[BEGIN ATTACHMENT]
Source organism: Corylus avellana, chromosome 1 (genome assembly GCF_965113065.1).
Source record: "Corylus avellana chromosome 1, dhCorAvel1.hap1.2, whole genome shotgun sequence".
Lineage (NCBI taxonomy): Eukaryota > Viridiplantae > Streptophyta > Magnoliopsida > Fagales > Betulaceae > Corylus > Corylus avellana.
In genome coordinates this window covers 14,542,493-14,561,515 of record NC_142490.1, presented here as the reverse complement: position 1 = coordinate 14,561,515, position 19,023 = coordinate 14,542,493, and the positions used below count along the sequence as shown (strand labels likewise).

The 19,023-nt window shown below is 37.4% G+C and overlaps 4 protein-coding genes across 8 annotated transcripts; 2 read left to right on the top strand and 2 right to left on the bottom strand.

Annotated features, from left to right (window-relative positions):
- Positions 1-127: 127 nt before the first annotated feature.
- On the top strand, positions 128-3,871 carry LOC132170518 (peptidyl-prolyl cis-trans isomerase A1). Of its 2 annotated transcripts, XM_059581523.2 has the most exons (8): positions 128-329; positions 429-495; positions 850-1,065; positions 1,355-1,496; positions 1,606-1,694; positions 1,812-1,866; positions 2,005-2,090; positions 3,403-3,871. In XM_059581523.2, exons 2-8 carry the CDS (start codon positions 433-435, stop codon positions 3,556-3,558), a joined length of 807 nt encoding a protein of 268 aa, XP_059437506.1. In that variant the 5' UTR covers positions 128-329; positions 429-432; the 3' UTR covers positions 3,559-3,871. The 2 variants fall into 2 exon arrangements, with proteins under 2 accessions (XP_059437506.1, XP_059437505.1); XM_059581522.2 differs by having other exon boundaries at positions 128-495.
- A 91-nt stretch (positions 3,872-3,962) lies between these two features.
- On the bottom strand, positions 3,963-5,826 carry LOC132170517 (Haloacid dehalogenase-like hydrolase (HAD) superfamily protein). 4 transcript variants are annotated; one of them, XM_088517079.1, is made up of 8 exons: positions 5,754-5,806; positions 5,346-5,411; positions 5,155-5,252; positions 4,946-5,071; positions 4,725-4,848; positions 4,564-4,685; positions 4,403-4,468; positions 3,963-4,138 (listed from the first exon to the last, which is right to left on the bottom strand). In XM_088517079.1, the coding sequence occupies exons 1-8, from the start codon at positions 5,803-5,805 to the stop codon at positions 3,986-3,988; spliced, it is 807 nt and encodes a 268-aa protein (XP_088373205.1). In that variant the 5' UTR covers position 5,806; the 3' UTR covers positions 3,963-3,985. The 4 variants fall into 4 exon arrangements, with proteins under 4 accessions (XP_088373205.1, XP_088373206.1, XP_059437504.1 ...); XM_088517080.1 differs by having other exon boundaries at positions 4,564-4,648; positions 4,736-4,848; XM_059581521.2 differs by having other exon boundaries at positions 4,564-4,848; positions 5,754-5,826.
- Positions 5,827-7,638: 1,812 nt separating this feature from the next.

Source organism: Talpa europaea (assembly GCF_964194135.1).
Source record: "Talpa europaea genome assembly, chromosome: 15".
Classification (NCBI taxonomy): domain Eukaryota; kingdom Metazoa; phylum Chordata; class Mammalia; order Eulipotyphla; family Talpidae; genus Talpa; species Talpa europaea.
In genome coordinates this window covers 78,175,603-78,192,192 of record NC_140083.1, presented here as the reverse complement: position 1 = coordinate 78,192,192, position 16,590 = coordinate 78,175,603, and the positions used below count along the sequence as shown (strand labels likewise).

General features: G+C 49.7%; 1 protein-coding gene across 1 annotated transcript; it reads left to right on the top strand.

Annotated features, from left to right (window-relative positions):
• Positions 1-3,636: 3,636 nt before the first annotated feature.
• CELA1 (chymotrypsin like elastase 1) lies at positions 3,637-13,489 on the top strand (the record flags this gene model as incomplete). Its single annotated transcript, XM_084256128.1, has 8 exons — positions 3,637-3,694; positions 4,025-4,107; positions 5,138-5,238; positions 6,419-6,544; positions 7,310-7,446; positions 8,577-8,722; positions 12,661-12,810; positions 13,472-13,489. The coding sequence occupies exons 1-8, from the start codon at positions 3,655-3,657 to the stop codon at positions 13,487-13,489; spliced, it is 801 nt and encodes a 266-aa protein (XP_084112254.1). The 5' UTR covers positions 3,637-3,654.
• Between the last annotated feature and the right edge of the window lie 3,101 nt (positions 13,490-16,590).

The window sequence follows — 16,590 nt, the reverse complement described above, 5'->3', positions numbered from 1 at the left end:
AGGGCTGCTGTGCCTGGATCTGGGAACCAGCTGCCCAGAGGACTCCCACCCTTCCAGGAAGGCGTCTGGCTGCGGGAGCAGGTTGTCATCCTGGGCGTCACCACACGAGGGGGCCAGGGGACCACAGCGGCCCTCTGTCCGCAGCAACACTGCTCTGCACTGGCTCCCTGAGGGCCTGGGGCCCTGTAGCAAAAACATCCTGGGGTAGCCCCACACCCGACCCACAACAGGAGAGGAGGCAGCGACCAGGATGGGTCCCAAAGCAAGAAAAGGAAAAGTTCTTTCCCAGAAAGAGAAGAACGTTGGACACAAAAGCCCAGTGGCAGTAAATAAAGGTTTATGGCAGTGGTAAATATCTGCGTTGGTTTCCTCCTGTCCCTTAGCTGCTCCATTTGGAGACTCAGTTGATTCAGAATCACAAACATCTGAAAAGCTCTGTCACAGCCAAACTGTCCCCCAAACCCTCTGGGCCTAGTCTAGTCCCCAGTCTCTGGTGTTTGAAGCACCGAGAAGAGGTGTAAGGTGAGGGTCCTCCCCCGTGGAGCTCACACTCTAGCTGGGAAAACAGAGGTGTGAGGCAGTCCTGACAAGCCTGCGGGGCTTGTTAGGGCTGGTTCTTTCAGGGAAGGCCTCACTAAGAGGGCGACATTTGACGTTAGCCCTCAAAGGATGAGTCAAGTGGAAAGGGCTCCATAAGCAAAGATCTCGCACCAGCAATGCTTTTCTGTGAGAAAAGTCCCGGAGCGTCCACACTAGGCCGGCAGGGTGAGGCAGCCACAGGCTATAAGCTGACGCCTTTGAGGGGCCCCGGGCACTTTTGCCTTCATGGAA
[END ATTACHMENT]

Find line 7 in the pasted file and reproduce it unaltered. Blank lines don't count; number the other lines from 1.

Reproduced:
- Positions 1-127: 127 nt before the first annotated feature.